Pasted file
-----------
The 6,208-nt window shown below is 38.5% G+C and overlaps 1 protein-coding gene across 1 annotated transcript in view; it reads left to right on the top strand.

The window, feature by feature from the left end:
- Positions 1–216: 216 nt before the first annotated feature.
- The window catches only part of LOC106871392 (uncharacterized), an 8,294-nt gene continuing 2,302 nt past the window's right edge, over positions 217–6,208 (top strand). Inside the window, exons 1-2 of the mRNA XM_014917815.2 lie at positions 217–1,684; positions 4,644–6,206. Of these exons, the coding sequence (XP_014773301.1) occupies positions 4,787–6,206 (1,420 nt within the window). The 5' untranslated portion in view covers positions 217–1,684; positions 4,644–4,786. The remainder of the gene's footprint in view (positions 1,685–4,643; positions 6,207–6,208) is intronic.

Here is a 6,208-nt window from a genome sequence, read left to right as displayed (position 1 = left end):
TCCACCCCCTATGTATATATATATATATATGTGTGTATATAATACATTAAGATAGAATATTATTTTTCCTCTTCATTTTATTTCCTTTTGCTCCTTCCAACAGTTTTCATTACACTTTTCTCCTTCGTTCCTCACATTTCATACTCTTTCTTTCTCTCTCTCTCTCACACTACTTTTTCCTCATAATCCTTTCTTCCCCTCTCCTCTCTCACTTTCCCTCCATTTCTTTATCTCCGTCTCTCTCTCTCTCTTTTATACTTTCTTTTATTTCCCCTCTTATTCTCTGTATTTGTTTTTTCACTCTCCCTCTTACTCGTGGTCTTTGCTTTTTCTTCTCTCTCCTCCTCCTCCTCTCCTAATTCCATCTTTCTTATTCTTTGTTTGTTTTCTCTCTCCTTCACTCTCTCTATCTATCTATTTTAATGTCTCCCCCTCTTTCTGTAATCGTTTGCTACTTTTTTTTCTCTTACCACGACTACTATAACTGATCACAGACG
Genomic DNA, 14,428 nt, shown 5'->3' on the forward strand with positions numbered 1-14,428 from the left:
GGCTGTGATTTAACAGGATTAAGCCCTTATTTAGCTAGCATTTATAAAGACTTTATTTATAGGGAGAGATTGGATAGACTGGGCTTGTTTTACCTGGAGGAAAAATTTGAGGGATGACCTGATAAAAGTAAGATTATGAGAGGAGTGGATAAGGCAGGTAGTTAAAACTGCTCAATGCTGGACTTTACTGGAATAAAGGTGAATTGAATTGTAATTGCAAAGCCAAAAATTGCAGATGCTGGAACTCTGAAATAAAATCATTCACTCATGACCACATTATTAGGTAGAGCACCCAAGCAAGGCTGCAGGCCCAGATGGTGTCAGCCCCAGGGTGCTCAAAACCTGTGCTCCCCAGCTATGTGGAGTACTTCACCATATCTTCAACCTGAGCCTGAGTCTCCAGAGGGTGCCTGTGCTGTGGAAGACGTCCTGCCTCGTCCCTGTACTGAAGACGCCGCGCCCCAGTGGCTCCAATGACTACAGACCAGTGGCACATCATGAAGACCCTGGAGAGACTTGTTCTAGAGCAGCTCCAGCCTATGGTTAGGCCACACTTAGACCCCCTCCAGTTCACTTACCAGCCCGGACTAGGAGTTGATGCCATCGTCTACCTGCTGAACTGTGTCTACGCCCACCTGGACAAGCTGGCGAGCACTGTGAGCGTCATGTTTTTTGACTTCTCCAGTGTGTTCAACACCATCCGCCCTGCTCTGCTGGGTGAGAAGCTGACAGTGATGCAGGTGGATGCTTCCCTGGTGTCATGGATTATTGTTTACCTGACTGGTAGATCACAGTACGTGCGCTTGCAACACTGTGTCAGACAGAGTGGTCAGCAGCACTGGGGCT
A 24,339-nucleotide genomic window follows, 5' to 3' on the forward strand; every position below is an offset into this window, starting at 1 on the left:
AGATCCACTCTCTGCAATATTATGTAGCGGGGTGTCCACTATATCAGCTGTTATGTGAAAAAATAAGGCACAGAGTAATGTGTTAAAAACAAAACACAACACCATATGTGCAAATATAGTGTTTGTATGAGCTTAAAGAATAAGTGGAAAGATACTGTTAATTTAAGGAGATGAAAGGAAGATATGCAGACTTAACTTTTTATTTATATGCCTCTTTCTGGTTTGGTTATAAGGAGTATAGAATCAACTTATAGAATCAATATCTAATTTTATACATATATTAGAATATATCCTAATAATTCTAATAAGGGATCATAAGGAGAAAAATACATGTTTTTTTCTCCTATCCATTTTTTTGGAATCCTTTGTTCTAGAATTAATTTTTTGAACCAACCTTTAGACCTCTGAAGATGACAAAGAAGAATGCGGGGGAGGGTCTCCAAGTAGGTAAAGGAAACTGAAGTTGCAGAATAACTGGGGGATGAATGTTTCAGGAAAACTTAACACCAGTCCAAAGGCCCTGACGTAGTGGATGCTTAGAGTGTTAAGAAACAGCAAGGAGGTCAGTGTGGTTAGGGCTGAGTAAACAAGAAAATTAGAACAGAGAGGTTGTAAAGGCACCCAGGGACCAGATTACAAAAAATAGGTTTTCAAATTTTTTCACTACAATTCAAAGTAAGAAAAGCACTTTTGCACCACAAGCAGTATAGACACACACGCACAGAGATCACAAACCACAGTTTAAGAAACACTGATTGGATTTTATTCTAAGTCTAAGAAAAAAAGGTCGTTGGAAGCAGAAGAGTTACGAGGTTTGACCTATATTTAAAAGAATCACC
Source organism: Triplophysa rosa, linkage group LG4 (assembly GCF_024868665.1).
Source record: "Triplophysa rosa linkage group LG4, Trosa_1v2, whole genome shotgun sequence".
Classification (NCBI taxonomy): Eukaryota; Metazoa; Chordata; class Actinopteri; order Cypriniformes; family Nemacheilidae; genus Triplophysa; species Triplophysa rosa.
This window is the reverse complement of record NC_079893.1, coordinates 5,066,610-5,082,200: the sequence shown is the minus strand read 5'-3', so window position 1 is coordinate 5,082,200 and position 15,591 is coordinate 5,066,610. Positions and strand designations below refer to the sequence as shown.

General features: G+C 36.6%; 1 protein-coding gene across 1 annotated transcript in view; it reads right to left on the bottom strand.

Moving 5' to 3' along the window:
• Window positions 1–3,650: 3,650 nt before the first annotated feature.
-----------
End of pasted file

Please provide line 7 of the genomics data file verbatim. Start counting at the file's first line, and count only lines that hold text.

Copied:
Genomic DNA, 14,428 nt, shown 5'->3' on the forward strand with positions numbered 1-14,428 from the left: